Objectives: To ascertain the reasons for not taking up a fall or injury prevention strategy among older people who have sustained a fall and attended an emergency department. Subjects: As part of another trial, we identified 60 people who attended the emergency department of a public hospital...

  • Reducing hazard related falls in people 75 years and older with significant visual impairment: how did a successful program work? La Grow, S. J.; Robertson, M. C.; Campbell, A. J.; Clarke, G. A.; Kerse, N. M. // Injury Prevention (1353-8047);Oct2006, Vol. 12 Issue 5, p296 

    Background: In a randomized controlled trial testing a home safety program designed to prevent falls in older people with severe visual impairment, it was shown that the program, delivered by an experienced occupational therapist, significantly reduced the numbers of falls both at home and away...

  • The Whitehorse NoFalls trial: effects on fall rates and injurious fall rates. Fitzharris, Michael P.; Day, Lesley; Lord, Stephen R.; Gordon, Ian; Fildes, Brian // Age & Ageing;Nov2010, Vol. 39 Issue 6, p728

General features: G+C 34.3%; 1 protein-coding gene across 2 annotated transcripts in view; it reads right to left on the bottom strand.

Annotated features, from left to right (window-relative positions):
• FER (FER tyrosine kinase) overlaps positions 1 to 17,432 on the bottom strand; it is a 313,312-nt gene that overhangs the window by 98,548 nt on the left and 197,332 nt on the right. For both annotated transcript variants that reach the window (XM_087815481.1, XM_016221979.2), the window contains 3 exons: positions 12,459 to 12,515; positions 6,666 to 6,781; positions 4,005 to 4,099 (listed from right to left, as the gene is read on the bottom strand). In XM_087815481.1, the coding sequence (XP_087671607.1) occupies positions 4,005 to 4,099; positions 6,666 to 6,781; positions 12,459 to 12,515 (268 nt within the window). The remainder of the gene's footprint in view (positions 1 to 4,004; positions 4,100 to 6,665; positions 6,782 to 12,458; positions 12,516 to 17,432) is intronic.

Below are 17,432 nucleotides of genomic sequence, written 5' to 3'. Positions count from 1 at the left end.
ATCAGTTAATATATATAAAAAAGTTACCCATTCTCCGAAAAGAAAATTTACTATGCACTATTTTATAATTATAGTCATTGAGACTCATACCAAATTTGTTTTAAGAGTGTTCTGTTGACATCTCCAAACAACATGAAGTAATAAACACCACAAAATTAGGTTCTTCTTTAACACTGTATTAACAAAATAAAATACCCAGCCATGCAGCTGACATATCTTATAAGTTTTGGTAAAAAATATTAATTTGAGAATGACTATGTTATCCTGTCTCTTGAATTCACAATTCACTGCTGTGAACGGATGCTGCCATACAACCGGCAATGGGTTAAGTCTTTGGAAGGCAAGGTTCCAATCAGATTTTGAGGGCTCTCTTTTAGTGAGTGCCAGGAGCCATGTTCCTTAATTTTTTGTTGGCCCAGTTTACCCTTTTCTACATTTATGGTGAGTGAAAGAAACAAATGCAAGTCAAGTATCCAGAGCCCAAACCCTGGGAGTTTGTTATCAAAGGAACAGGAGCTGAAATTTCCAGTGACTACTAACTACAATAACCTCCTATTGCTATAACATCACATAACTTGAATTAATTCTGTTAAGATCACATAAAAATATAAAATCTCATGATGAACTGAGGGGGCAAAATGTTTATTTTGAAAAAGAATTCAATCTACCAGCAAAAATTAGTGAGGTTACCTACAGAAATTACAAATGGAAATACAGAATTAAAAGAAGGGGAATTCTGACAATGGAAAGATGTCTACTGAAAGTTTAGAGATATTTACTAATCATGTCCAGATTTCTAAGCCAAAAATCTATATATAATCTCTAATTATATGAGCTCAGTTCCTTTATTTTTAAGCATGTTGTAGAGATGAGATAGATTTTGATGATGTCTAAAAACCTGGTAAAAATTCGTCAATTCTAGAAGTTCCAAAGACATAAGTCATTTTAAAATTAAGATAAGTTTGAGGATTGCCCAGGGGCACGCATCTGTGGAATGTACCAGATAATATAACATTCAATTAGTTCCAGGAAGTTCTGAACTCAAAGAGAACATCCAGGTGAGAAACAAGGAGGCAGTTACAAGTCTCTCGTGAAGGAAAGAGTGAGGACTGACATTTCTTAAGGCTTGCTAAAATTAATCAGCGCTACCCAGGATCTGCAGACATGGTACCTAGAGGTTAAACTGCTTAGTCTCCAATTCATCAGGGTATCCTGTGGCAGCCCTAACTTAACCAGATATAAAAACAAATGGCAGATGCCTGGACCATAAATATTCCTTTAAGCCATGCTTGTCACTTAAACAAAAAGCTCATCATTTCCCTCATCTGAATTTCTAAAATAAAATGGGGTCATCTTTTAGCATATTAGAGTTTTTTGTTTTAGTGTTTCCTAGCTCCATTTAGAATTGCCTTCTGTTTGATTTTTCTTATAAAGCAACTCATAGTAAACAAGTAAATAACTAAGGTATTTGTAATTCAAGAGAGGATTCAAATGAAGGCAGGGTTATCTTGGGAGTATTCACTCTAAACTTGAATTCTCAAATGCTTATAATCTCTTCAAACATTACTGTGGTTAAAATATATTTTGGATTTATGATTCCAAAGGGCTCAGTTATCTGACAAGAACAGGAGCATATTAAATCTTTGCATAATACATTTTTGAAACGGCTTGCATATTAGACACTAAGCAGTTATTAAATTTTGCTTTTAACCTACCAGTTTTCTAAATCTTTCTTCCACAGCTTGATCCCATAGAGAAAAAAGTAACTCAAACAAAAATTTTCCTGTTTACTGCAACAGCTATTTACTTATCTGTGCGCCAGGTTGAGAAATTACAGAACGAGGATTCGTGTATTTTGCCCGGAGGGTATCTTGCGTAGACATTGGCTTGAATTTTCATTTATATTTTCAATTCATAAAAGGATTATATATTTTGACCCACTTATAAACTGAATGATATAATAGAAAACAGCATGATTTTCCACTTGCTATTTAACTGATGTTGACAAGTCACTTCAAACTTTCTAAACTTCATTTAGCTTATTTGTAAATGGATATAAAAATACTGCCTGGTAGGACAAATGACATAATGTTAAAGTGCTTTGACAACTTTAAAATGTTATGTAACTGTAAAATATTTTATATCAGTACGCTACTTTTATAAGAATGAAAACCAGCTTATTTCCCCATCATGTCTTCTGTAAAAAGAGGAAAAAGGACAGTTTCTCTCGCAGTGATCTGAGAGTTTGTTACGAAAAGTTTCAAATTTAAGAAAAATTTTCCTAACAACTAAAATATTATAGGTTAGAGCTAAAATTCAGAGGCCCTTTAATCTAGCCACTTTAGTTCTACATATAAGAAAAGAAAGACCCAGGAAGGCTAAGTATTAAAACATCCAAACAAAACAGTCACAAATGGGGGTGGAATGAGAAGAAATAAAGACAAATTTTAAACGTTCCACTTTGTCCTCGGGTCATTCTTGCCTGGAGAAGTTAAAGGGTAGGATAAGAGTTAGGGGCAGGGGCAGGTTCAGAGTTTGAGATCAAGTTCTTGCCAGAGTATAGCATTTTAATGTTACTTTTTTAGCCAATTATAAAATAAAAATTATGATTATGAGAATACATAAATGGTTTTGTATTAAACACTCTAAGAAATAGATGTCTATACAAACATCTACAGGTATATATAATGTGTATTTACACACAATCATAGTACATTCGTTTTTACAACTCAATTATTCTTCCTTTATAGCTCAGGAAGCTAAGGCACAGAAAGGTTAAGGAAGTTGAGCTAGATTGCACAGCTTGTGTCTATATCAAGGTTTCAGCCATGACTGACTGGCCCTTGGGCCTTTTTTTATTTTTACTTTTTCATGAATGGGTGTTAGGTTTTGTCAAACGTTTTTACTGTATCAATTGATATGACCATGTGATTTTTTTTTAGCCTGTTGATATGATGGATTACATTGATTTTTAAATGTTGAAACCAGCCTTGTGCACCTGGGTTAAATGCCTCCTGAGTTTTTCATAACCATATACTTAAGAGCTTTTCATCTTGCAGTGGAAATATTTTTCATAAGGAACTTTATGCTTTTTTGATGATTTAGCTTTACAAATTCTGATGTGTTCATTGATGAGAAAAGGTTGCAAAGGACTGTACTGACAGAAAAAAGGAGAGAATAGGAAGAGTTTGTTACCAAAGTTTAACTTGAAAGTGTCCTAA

Background: the burden of falls and fall-related injuries among older adults is well established. Contention surrounds the effectiveness, and hence value, of multi-component fall prevention interventions delivered in the community.Objective: using consensus-based analytic guidelines rather than...

  • Glue Might Work Better.  // Bulverde Standard (Canyon Lake, TX);1/27/2010, Vol. 27 Issue 4, p10 

    The article reports about the man trying to scale Grand Canyon and getting injured after falling.

  • Cost Benefit Considerations of Preventing Elderly Falls through Environmental Modifications to Homes in Hana, Maui. Ling, Christian; Henderson, Stephen; Henderson, Ray; Henderson, Malia; Pedro, Tina; Pang, Lorrin // Hawaii Medical Journal;Mar2008, Vol. 67 Issue 3, p65 

    The community of Hana Hawai'i began a program of home modifications to help their elderly prevent falls. We estimated the cost benefit of these modifications from construction costs and published reports of effectiveness and cost of treating falls. We interviewed clients to determine risk of...